A few stray items for Saturday afternoon ruminations. . .
• M. Stanton Evans, writing about The New Yorker, circa 1961: “No other journal so elegantly combines the comforts of privilege with the glamor of dissent.” Some things never change.
• As your deep cover operative behind enemy lines in academia, I had the opportunity yesterday to see some deep-in-the-weeds survey data (not to be confused with the daily horserace polls) some left-leaning political scientists are hawking at the moment. Among the interesting findings:
—Young voters ages 18 – 30 are heavily for Joe Biden, by a 2 to 1 margin or more. But there are questions as to how strongly they will turn out. Young voters tend to turn out somewhat weakly, except when a candidate excites them, as Obama did in 2008. Is there much excitement for Biden among youth? Hatred of Trump may be sufficient, but this is a large unknown variable. Add to this the displacement of students from their campus environment where some may be registered and where get-out-the-vote efforts are more easily organized in normal times, and I can easily see a light turnout from young voters.
—Early votes cast already supposedly favor Biden (assuming respondents are being truthful with surveyors that they have in fact cast their ballots), but of people saying they intend to vote in person on election day, Trump is ahead almost 3 to 1 in some states. My conclusion: Trump is going to win a landslide among votes cast on election day. But with more than 50 million votes or more being cast by mail, even a small lead may disappear in the week after, depending on how the vote count goes. (More on this point here.)
—Even among black voters who say they approve of Trump’s job performance, more than half intend to vote for Biden, reflecting the deep loyalty of black voters for the Democratic Party. Once again the question is enthusiasm and turnout. There is not much enthusiasm for Biden among black voters; will dislike of Trump be a sufficient motivator for marginal black voters? Another imponderable.
—Bottom line: the political scientists I listened to believe Biden is ahead, but are terrified of a rerun of 2016.
• The stock market continues to be twitchy, though it is holding up fairly well in general terms. But I keep seeing the financial press, especially the Wall Street Journal and Barron’s, saying that the markets will be glad when the election is over because it will end “uncertainty,” and moreover that Wall Street is copacetic about a Biden victory. This is wrongheaded in the extreme: If Biden wins, the uncertainty will just be getting started. How much of Biden’s tax hike plan will get enacted, and will a Democratic Congress make it worse and even more punitive? What kind of regulation might we get from Treasury Secretary Elizabeth Warren and EPA administrator Mary Nichols? What kind of health care regulation will be get from HHS Secretary Wretched Gwitmer?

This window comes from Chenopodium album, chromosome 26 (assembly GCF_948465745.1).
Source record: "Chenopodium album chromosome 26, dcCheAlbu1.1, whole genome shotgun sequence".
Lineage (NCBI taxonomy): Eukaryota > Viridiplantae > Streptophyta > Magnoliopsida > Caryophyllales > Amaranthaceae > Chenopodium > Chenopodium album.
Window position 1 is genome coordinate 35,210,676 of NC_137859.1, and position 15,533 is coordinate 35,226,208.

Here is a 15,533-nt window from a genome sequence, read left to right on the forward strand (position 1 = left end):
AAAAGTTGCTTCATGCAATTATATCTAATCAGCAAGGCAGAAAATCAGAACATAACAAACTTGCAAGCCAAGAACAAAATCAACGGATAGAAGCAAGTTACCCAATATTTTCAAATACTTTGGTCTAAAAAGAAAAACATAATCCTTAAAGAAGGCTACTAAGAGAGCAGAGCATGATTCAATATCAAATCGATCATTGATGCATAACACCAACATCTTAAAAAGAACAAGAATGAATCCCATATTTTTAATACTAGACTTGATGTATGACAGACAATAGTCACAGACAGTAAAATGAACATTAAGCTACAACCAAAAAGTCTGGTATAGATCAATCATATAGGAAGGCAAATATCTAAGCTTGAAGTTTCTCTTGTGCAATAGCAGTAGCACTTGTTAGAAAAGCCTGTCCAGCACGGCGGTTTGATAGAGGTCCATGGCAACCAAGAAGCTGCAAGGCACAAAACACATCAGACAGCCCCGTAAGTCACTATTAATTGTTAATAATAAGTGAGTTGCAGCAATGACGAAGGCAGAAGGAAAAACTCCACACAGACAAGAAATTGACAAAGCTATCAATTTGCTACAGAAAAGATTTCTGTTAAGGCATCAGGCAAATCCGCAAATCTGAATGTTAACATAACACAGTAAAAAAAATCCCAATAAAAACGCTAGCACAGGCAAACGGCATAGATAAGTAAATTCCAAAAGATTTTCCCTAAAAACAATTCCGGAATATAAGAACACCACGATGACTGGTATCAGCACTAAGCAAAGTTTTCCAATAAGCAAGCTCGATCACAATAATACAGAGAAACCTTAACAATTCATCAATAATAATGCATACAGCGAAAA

• A blast from the past: Politico magazine did a big feature on “Biden, Inc” in August 2019 that is obviously relevant to the present moment but is strangely forgotten. Here are the opening graphs:
The day the Bidens took over Paradigm Global Advisors was a memorable one.
In the late summer of 2006 Joe Biden’s son Hunter and Joe’s younger brother, James, purchased the firm. On their first day on the job, they showed up with Joe’s other son, Beau, and two large men and ordered the hedge fund’s chief of compliance to fire its president, according to a Paradigm executive who was present.
After the firing, the two large men escorted the fund’s president out of the firm’s midtown Manhattan office, and James Biden laid out his vision for the fund’s future. “Don’t worry about investors,” he said, according to the executive, who spoke on the condition of anonymity, citing fear of retaliation. “We’ve got people all around the world who want to invest in Joe Biden.”
At the time, the senator was just months away from both assuming the chairmanship of the Senate Foreign Relations Committee and launching his second presidential bid. According to the executive, James Biden made it clear he viewed the fund as a way to take money from rich foreigners who could not legally give money to his older brother or his campaign account. “We’ve got investors lined up in a line of 747s filled with cash ready to invest in this company,” the executive remembers James Biden saying.
At this, the executive recalled, Beau Biden, who was then running for attorney general of Delaware, turned bright red. He told his uncle, “This can never leave this room, and if you ever say it again, I will have nothing to do with this.”
Read the whole thing, as the saying goes.